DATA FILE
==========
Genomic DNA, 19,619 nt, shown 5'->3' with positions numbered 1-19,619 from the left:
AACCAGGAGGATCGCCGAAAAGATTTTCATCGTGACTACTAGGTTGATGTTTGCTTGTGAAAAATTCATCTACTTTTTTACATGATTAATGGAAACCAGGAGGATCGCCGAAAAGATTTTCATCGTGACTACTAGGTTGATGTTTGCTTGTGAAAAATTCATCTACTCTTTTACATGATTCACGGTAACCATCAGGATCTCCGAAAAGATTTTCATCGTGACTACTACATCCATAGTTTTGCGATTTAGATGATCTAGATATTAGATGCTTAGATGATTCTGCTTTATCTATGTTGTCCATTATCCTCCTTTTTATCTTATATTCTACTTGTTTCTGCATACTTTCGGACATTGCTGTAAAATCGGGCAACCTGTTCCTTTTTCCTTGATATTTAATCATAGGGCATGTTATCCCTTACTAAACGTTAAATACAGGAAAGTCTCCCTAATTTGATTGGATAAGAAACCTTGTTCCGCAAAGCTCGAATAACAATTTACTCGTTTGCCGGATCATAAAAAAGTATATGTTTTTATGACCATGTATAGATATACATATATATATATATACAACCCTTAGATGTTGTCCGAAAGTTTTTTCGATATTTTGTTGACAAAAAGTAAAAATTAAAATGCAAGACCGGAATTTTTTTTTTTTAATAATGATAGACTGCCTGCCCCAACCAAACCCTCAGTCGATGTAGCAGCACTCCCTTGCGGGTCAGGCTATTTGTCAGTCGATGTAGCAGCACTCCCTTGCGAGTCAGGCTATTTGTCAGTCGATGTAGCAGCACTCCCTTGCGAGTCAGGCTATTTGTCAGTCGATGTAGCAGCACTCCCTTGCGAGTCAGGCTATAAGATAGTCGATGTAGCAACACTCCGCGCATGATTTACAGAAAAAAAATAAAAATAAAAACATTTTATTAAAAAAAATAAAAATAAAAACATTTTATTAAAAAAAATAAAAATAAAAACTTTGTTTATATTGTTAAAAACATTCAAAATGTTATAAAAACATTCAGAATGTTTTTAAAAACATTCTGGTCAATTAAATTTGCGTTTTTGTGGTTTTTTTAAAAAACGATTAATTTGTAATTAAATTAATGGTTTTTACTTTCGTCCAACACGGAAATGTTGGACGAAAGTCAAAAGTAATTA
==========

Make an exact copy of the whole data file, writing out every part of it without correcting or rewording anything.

Genomic DNA, 19,619 nt, shown 5'->3' with positions numbered 1-19,619 from the left:
AACCAGGAGGATCGCCGAAAAGATTTTCATCGTGACTACTAGGTTGATGTTTGCTTGTGAAAAATTCATCTACTTTTTTACATGATTAATGGAAACCAGGAGGATCGCCGAAAAGATTTTCATCGTGACTACTAGGTTGATGTTTGCTTGTGAAAAATTCATCTACTCTTTTACATGATTCACGGTAACCATCAGGATCTCCGAAAAGATTTTCATCGTGACTACTACATCCATAGTTTTGCGATTTAGATGATCTAGATATTAGATGCTTAGATGATTCTGCTTTATCTATGTTGTCCATTATCCTCCTTTTTATCTTATATTCTACTTGTTTCTGCATACTTTCGGACATTGCTGTAAAATCGGGCAACCTGTTCCTTTTTCCTTGATATTTAATCATAGGGCATGTTATCCCTTACTAAACGTTAAATACAGGAAAGTCTCCCTAATTTGATTGGATAAGAAACCTTGTTCCGCAAAGCTCGAATAACAATTTACTCGTTTGCCGGATCATAAAAAAGTATATGTTTTTATGACCATGTATAGATATACATATATATATATATACAACCCTTAGATGTTGTCCGAAAGTTTTTTCGATATTTTGTTGACAAAAAGTAAAAATTAAAATGCAAGACCGGAATTTTTTTTTTTTAATAATGATAGACTGCCTGCCCCAACCAAACCCTCAGTCGATGTAGCAGCACTCCCTTGCGGGTCAGGCTATTTGTCAGTCGATGTAGCAGCACTCCCTTGCGAGTCAGGCTATTTGTCAGTCGATGTAGCAGCACTCCCTTGCGAGTCAGGCTATTTGTCAGTCGATGTAGCAGCACTCCCTTGCGAGTCAGGCTATAAGATAGTCGATGTAGCAACACTCCGCGCATGATTTACAGAAAAAAAATAAAAATAAAAACATTTTATTAAAAAAAATAAAAATAAAAACATTTTATTAAAAAAAATAAAAATAAAAACTTTGTTTATATTGTTAAAAACATTCAAAATGTTATAAAAACATTCAGAATGTTTTTAAAAACATTCTGGTCAATTAAATTTGCGTTTTTGTGGTTTTTTTAAAAAACGATTAATTTGTAATTAAATTAATGGTTTTTACTTTCGTCCAACACGGAAATGTTGGACGAAAGTCAAAAGTAATTA